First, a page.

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Sunday, 8 February 2009

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‘When wife is angry husband goes hungry’

What in the world makes a BSc graduate go from a potential white collar job to being a chef? For Santosh Chaniyal it was a TV program called Kana Kajana. Watching Kana Kajana and having had to attend many get-togethers he fell in love with the glamor that the hotel industry entailed.

After graduation he did a diploma in Hotel Management He then worked at a domestic chain of hotels in India - Sheridon, Oberoi, JP and Hotel Holiday in Cooty. Santosh is now working for Holiday Inn as its one and only Indian Chef, specializing in Mughlai cuisine.

Although most chefs are men, he pointed out that women can be better chefs. Girls have the most important qualities a chef should possess - sincerity, dedication, neatness and cleanliness. “A chef can never be compared to a mother. She is the best chef. Even a glass of water given by my mother tasted different.”

Going down memory lane he said that when he was living with his parents and sisters in his hometown, Nainital - close to the northern boundary of India - he said that there was no difference between girls and boys in his home. He suggested that all men should learn the art of cooking if they want to be independent.

“Otherwise when the wife is angry the husband will go hungry.” He explained that he had to train his wife on cooking for two whole months. “I had to cook literally nonstop for parties just to save her neck!” he says laughing.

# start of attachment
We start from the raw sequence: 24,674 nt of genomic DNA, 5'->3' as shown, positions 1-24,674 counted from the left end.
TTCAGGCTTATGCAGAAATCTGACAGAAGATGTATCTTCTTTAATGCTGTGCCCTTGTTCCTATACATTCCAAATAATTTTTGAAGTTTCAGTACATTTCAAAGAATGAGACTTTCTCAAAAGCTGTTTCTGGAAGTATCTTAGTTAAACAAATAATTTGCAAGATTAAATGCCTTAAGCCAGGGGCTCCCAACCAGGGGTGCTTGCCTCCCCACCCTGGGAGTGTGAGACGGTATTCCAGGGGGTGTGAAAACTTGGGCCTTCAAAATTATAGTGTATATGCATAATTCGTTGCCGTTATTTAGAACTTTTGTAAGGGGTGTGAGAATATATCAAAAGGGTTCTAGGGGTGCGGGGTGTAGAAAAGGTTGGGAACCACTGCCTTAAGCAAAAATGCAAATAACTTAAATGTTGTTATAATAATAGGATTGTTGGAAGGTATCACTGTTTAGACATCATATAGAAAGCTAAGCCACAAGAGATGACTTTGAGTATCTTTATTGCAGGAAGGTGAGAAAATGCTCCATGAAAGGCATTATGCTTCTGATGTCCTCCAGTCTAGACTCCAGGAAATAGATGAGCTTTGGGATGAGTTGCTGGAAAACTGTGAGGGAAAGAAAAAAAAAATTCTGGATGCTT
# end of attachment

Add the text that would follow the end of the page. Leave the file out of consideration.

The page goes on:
He is the ninth chef in Holiday Inn. “Hotel Holiday is a pioneer in Mughlai cuisine” Mughlai cuisine is a long process which makes use of many nuts as its ingredients. “Cooking is an art” he says. ‘The art of pinching’ he termed it. He pointed out that Asians don’t measure with cups and spoons.

“We use our fingers and the amount as to be just right.” says Santosh. He says that one has to learn through mistakes. “Once I put beetroot instead of carrot for carrot halva.”

I was horrified when the chief chef walked in. I was literally shaking in my boots.” The chef tasted it and apparently it tasted just fine. “The chef said we might as well change the name” and voila ‘Beetroot halva’.

In spite of the fact that he was an Indian. His favorite was rathukekulu rice, dhal and bitter goad. “When I go on vacation this is what I miss the most. When I’m here I miss my family” but doesn’t seem like he is in any hurry to leave.

“I love Sri Lanka, even with the LTTE problem; it’s still a great country. People are friendly and I love Sinhala.” Santosh can speak Sinhala very well. He has apparently learnt Sinhala in the Lunch room!

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